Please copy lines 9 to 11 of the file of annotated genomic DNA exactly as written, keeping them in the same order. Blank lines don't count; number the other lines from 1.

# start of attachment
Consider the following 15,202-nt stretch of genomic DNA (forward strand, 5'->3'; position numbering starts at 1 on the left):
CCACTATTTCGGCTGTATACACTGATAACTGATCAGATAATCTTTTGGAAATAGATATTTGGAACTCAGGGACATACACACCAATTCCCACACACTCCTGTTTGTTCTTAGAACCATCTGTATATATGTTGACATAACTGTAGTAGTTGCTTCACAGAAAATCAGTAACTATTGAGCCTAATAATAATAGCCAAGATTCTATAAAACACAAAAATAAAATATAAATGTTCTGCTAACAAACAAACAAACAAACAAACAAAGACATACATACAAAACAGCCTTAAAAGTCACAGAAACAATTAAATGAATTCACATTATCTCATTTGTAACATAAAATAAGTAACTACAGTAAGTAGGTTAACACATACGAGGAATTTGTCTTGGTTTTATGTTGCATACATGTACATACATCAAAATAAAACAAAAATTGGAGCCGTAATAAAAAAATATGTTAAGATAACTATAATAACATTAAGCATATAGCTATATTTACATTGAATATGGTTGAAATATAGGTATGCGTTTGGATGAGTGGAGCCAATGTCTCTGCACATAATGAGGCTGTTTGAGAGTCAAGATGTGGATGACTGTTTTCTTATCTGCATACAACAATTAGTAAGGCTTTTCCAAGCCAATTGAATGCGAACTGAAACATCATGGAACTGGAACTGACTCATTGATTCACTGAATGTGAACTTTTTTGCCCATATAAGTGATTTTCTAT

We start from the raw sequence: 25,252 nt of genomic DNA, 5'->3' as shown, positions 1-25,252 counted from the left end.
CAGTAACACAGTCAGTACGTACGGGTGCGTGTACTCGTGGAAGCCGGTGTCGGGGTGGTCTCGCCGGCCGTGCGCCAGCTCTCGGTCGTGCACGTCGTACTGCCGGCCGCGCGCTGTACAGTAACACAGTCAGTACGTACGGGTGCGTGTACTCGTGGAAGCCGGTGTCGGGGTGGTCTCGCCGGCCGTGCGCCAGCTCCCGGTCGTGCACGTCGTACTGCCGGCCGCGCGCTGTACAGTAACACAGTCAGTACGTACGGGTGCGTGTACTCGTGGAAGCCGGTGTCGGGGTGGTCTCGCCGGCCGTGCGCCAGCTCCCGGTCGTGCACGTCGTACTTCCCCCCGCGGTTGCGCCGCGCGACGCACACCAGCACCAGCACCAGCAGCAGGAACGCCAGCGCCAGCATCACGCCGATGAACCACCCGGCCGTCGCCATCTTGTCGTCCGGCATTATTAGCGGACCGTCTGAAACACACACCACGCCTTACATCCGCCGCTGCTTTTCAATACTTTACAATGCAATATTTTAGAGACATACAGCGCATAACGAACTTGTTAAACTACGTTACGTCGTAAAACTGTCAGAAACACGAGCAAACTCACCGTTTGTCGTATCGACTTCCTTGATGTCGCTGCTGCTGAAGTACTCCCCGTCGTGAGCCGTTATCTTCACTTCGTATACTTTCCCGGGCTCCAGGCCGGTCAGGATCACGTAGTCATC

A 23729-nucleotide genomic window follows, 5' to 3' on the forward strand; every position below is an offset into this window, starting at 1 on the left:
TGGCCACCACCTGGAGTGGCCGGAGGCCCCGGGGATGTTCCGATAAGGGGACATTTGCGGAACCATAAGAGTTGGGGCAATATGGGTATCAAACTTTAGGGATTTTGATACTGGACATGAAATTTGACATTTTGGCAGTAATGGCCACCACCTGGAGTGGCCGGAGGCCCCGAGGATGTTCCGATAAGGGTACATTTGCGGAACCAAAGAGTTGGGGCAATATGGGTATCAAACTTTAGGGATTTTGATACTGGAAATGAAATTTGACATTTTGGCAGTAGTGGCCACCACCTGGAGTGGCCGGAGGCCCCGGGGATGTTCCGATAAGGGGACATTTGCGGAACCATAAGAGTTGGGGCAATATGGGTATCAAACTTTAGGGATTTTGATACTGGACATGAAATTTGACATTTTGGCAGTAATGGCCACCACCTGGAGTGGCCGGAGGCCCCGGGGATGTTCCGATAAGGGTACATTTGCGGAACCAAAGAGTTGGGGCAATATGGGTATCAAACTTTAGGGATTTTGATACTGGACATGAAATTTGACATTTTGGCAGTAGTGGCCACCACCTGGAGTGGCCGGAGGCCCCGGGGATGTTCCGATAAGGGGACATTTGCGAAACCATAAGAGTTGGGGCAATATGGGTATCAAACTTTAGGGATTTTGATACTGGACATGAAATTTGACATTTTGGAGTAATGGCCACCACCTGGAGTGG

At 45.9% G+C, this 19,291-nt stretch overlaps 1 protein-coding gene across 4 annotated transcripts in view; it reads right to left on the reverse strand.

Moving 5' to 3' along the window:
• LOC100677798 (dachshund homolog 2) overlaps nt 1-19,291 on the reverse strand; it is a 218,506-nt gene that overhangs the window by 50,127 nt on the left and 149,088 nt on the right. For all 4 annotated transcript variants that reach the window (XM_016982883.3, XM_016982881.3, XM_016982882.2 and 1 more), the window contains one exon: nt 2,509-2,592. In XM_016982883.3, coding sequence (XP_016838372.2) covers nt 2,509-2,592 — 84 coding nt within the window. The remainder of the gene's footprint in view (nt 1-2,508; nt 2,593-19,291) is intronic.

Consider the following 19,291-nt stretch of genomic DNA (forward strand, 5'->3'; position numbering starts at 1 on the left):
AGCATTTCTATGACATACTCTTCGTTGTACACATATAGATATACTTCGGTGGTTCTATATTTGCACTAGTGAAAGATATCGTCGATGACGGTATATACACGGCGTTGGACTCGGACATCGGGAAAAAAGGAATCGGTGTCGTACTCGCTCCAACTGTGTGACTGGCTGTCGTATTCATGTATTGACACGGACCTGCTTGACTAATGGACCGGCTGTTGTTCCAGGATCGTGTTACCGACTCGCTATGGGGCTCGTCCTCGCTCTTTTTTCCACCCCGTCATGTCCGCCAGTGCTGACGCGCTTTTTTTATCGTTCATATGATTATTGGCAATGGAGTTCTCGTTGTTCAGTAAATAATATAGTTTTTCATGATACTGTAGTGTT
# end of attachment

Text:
• LOC100677798 (dachshund homolog 2) overlaps nt 1-19,291 on the reverse strand; it is a 218,506-nt gene that overhangs the window by 50,127 nt on the left and 149,088 nt on the right. For all 4 annotated transcript variants that reach the window (XM_016982883.3, XM_016982881.3, XM_016982882.2 and 1 more), the window contains one exon: nt 2,509-2,592. In XM_016982883.3, coding sequence (XP_016838372.2) covers nt 2,509-2,592 — 84 coding nt within the window. The remainder of the gene's footprint in view (nt 1-2,508; nt 2,593-19,291) is intronic.

Consider the following 19,291-nt stretch of genomic DNA (forward strand, 5'->3'; position numbering starts at 1 on the left):
AGCATTTCTATGACATACTCTTCGTTGTACACATATAGATATACTTCGGTGGTTCTATATTTGCACTAGTGAAAGATATCGTCGATGACGGTATATACACGGCGTTGGACTCGGACATCGGGAAAAAAGGAATCGGTGTCGTACTCGCTCCAACTGTGTGACTGGCTGTCGTATTCATGTATTGACACGGACCTGCTTGACTAATGGACCGGCTGTTGTTCCAGGATCGTGTTACCGACTCGCTATGGGGCTCGTCCTCGCTCTTTTTTCCACCCCGTCATGTCCGCCAGTGCTGACGCGCTTTTTTTATCGTTCATATGATTATTGGCAATGGAGTTCTCGTTGTTCAGTAAATAATATAGTTTTTCATGATACTGTAGTGTT